Thanks, Sara.
To open up a different angle on this one, a basic question I'm interested in is whether/how existing TEC resources can be used and allocated to reinforce effective mission. I'm admittedly a bit past the 'should' questions - the reality of the situation is that most of our Dioceses and our national church are sitting on quite a bit of people/financial/real estate resources, we've cultivated (from my perspective) an extremely appealing form of Christian faith and 1) our numbers are still falling, 2) TEC isn't well known in the community and 3) our members aren't generally motivated to place faith at the center of their lives in the way that evangelicals and other committed religious believers historically have. Crudely stated, we have a lot of resources that are not being used optimally for mission, evangelism, or faith formation (three sides of the same, well, weird looking three-sided coin), and we generally don't have any coherent/cohesive idea what to do about that. I want to see that change at the local, diocesan and national levels. Fighting this battle isn't everyone's calling, but it should be someone's. What we have with Anglimergent is the sort of grassroots swell that can direct attention towards the missional cause at all levels of the Church structure.

I think there is something really important to be learned from what's happening in Olympia: Last year, our bishop (Greg Rickel) commissioned a 'Commission for Emerging Mission':

1. To support, encourage and resource emerging church and mission in congregations, helping parish leaders acquire new skills and competencies for engaging new and contextual form of mission in their parish neighborhoods.
- 2. To support, encourage and resource 'under 35s' for participation in God's mission via their vocations as baptized Christians in the world. (Baptismal Covenant).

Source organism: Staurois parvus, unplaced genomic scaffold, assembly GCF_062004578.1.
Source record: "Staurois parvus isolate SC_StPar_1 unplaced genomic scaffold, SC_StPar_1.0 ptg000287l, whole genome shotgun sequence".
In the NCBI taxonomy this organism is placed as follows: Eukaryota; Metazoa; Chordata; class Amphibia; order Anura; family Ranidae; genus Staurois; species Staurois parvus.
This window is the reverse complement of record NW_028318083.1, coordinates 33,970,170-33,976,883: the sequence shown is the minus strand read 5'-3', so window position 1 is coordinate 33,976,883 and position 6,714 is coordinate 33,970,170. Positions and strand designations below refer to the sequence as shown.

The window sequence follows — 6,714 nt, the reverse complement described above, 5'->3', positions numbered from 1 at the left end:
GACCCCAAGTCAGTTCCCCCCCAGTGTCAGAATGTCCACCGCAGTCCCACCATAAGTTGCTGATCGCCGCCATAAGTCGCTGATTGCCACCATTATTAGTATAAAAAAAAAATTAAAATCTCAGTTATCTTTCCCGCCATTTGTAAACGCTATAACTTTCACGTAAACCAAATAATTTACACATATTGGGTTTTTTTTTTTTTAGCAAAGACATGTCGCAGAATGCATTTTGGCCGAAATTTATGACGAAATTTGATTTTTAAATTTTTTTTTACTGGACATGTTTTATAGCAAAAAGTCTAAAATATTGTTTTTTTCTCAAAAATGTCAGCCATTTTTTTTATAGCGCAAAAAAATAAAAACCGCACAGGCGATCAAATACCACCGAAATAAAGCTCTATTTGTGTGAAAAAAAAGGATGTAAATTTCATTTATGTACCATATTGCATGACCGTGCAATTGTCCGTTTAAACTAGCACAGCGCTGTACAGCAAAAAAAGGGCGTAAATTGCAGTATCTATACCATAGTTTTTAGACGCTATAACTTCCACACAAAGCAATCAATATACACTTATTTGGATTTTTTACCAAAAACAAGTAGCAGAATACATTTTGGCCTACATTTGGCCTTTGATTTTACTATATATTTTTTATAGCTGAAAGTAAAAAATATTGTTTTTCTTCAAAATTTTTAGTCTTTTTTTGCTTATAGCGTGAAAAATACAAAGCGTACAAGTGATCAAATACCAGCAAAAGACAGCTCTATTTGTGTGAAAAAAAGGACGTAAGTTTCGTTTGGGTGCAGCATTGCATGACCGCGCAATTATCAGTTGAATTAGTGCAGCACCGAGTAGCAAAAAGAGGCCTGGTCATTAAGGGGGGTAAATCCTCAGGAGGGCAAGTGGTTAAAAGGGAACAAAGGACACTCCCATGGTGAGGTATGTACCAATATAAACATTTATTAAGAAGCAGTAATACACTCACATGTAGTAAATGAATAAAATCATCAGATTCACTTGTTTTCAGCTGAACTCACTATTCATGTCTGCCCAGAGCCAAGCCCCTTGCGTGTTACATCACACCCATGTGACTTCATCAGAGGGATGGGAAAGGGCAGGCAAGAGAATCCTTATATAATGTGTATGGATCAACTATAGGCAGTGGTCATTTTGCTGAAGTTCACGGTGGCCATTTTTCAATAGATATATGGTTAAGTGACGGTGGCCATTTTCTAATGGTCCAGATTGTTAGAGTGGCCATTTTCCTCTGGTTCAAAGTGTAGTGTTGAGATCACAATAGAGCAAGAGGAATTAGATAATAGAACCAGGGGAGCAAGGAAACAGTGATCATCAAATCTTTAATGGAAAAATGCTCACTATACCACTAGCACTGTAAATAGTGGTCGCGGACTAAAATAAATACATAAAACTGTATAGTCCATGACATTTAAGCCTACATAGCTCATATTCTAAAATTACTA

- 3. To identify, recruit, form, prepare, credential and support a cohort of under 35 aged emerging, missional leaders for Holy Orders within our diocese.

He put Karen Ward in charge of forming it (she's admittedly a uniquely valuable resource not shared in any other Diocese) and gave us $20k (an amount that a lot of dioceses could come up with if they so choose). We're currently using about half of the funds to pay two 'community catalysts' (one of which is me) to address the commission's goals in a 'ground up' fashion, rather than from the top down. We're 'open source' in that anyone can be a 'commissioner' and we're willing to support anyone who wants to start up a project (so far projects have been developed in 5 parishes and several are developing at diocesan or regional levels). We're partnering on events with community organizations (an AIDS organization, the local chapter of Integrity, a ministry to the homeless, parishes, Diocesan Commissions, etc.) - using mostly our people resources and a sort of 'microloan' model (if people need money, we'll give as much as is feasible out of the budget) - to mobilize young adults and other mission minded folk, to increase Episcopal visibility in Western Washington, and to generally show our Diocese that the thing they possess - Anglican faith - has a real value and appeal for the wider community. The 'community catalysts' are essentially networking hubs - they meet people, have coffee, connect folks with similar visions and encourage and support good ideas relating to mission. I'm working on developing a sense of communal identity around this move and cultivating a networked community across the Diocese called 'Conspiracy Western Washington'. (see here: My fellow catalyst has just started, is very part time, and is working to connect Episcopalians with the Seattle GLBTQ community. (His position could be a model for the micro-employment of other part-time catalysts.) Karen is overseeing everything and is working on developing a Pioneer Missioner Pilot Project to train missioners and other future ministers contextually in Western Washington. She's also working to establish a Diocesan Mission Training institute and establish a branch of CDSP in Seattle for an Anglican Studies program for missioners. Not bad for $20k and 8 months of work (Karen's ability to get things done will never cease to amaze me). We'll need (and ask for) more money in the future in order to help our partners keep building, but we will have earned it by demonstrated missional effectiveness with the money we've already been given stewardship over.